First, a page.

2021 Bronco Hard Tops: Complexities Behind Making Modularity Happen
March 24, 2021
By: Dusty Rhodes
By Dusty Rhodes
Just over two years ago, Webasto Roof Systems announced a $47.9 million investment in a Plymouth Township, Michigan plant to meet the demands of a new contract with Ford Motor Company and FCA. Just minutes from Michigan Assembly Plant, the new facility will be manufacturing modular hard tops for the 2021 Bronco.
Not since the Ford Thunderbird, which ceased production in 2005, has Ford made a vehicle with a removable top. And not since 1996 has Ford made a truck with a removeable roof section.
Webasto, a more than 100–year–old German supplier known for sunroofs, convertibles, and glass roofs — appears to be expanding their open-air roof capabilities with this new Ford contract.
The much-celebrated modularity of the 2021 Bronco is an impressive design breakthrough, but not without its engineering and manufacturing challenges. To deliver an open–air experience to first– and second–row passengers, on both 2– and 4–door models, Ford is offering multiple variations. Reviewing build and price, we count at least six tops that must be sequenced in the plant, each able to keep passengers dry while delivering an acceptable cabin noise at highway speeds.
Keeping all this in mind, it should come as no surprise that news surrounding the removeable tops on Broncos continues to surface as Ford inches closer to Job 1. On Friday, March 19, Ford announced that sound deadening headliners, a $495 option, would be made standard on Mold in Color (MIC) hard tops for the 2021 Bronco. Reservation holders and enthusiasts alike jumped into the forums to speculate on why Ford would be so generous, with the latest news coming on the heels of Ford announcing the delay of painted roofs. With this move, Ford does reduce some complexity in the manufacturing process by eliminating a with/without the sound deadening headliner.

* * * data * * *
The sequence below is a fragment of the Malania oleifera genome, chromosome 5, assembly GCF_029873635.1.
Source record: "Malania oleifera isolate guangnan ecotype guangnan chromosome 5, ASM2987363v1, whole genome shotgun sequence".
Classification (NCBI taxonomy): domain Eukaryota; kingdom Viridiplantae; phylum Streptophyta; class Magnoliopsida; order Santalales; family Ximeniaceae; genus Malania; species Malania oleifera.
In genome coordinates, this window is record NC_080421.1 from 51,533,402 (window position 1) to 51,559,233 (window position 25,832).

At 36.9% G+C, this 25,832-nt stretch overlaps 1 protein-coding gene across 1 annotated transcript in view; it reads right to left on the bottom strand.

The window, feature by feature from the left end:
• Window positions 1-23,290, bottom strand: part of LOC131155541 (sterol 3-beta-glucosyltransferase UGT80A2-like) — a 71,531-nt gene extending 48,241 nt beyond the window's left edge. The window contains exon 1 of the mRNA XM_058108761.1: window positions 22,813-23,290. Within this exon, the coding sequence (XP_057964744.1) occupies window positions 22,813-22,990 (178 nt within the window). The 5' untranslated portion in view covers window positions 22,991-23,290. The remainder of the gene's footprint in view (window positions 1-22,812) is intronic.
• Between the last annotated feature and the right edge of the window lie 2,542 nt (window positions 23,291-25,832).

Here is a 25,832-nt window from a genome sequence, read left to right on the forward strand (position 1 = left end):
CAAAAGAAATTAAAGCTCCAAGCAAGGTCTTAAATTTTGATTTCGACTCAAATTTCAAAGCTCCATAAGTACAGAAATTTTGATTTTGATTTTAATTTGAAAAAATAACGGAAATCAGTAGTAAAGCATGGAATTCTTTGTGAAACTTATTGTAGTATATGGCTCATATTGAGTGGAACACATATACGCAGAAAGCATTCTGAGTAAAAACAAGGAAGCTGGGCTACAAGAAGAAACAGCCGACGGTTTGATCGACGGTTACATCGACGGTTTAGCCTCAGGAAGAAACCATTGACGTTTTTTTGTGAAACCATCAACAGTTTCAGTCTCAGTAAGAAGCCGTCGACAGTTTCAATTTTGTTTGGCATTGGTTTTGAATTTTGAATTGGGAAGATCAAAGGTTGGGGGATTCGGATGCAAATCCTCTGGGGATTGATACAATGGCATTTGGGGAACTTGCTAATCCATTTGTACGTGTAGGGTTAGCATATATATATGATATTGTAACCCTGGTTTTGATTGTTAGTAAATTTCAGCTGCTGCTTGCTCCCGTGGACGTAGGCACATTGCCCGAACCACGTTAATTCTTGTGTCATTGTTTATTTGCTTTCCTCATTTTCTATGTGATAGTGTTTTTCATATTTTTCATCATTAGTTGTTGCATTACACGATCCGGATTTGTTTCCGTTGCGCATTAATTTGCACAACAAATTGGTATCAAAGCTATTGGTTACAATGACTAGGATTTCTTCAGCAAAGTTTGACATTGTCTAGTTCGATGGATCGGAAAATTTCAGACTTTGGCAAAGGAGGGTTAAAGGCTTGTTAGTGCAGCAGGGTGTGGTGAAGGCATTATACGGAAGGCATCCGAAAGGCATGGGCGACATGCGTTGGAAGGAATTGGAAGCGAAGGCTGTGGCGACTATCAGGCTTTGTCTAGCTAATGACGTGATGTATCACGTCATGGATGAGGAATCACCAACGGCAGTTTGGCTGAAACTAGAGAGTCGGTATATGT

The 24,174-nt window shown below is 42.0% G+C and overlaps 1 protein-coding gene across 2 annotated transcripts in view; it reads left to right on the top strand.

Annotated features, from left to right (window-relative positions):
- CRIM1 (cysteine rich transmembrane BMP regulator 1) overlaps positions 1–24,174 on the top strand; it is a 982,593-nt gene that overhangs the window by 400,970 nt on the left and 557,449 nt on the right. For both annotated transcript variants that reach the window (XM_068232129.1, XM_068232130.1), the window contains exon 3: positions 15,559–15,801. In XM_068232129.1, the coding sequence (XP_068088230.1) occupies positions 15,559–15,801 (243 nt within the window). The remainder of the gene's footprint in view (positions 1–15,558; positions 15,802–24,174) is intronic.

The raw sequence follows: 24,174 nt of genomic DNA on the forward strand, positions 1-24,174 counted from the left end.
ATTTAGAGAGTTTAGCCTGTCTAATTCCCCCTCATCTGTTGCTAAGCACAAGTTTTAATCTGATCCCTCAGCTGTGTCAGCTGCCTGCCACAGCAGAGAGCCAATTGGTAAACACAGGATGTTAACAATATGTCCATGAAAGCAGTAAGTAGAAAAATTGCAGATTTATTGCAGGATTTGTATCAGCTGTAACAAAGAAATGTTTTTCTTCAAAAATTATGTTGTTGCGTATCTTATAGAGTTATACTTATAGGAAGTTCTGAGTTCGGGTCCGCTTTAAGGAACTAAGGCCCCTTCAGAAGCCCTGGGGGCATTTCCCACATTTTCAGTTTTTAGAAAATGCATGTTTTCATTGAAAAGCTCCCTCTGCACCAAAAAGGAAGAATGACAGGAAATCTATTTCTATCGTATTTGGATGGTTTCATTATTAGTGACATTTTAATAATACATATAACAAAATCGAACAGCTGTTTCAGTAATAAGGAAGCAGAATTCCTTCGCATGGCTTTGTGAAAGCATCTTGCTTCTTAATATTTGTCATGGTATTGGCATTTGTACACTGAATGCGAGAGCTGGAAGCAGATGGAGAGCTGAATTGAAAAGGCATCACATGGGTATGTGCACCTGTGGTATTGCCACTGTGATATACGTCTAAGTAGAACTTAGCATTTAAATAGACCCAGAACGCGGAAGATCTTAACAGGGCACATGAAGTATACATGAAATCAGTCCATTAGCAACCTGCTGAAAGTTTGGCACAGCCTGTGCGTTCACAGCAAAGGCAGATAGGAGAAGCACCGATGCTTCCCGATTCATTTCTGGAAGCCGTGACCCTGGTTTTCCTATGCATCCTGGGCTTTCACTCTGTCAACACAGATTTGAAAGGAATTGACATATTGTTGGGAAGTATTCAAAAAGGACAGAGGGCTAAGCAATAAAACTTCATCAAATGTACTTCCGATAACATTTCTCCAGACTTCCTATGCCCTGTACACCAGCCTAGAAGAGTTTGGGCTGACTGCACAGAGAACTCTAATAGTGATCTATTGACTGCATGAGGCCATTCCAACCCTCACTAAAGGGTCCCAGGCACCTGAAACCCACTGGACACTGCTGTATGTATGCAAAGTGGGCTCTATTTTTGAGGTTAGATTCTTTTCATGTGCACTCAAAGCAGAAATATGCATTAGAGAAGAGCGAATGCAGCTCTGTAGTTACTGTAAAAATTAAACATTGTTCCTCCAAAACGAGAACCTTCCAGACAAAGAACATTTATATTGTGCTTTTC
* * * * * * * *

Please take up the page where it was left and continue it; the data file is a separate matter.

Challenges related to modular roofs in this segment are not unique to Ford. Jeep forums are full of tech tips and advice following the launch of the 2018 JL. Water leaks with the JK Modular Hard Top Freedom Panel were so common that Jeep issued a Technical Service Bulletin to help stop water leaks at the center front, center rear, A-pillar corners or B-pillar corners of Hard Top Freedom Panels.
Whatever the reason for the delay –– the ramp up of a new supplier, an all-new product, or the curse of COVID –– it appears that modular roofs could be the biggest headwind facing Ford and their suppliers on the 2021 Bronco.
For those of you hoping to avoid modular top challenges by opting for the soft top, Bronco Nation has documented some of the key differences you can expect. If you order your Bronco with only a soft top, you will not get the wiring to power the wiper, rear defroster, and the plumbing for the rear washer. For some, this is not a big deal. For others, this is a game changer. To see what you are missing, here are some photos for you to consider.
Late last year, Ford did announce that the dual–top option would remain available for customers wanting both a hard and soft top. Ford has confirmed to Bronco Nation that those selecting the dual option will receive their soft top in a removable carrier shipped inside the vehicle. This carrier is expected to be a safe and compact way to store the top when not in use.
Head over to the forums and let us know what top you are ordering! Are you going with the soft top, the modular hard top… or both? Stay tuned to Bronco Nation for the latest 2021 Bronco news!
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